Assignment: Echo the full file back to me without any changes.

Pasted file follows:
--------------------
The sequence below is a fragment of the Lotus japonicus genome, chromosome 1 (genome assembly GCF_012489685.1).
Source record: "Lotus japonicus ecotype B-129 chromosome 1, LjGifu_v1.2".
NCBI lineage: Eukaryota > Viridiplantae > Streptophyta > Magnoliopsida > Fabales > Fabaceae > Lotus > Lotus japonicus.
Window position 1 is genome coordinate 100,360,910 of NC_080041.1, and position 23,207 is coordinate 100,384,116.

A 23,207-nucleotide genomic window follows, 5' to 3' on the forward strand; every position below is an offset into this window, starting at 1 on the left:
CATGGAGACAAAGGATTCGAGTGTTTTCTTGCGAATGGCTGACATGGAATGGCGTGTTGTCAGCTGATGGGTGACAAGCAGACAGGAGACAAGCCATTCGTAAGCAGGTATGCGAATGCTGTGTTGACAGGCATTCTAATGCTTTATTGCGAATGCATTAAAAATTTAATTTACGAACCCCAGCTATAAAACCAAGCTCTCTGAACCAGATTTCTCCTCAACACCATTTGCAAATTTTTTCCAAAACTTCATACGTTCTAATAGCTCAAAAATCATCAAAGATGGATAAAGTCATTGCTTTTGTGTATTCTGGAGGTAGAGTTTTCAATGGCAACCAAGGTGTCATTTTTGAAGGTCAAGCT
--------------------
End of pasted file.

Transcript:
The sequence below is a fragment of the Lotus japonicus genome, chromosome 1 (genome assembly GCF_012489685.1).
Source record: "Lotus japonicus ecotype B-129 chromosome 1, LjGifu_v1.2".
NCBI lineage: Eukaryota > Viridiplantae > Streptophyta > Magnoliopsida > Fabales > Fabaceae > Lotus > Lotus japonicus.
Window position 1 is genome coordinate 100,360,910 of NC_080041.1, and position 23,207 is coordinate 100,384,116.

A 23,207-nucleotide genomic window follows, 5' to 3' on the forward strand; every position below is an offset into this window, starting at 1 on the left:
CATGGAGACAAAGGATTCGAGTGTTTTCTTGCGAATGGCTGACATGGAATGGCGTGTTGTCAGCTGATGGGTGACAAGCAGACAGGAGACAAGCCATTCGTAAGCAGGTATGCGAATGCTGTGTTGACAGGCATTCTAATGCTTTATTGCGAATGCATTAAAAATTTAATTTACGAACCCCAGCTATAAAACCAAGCTCTCTGAACCAGATTTCTCCTCAACACCATTTGCAAATTTTTTCCAAAACTTCATACGTTCTAATAGCTCAAAAATCATCAAAGATGGATAAAGTCATTGCTTTTGTGTATTCTGGAGGTAGAGTTTTCAATGGCAACCAAGGTGTCATTTTTGAAGGTCAAGCT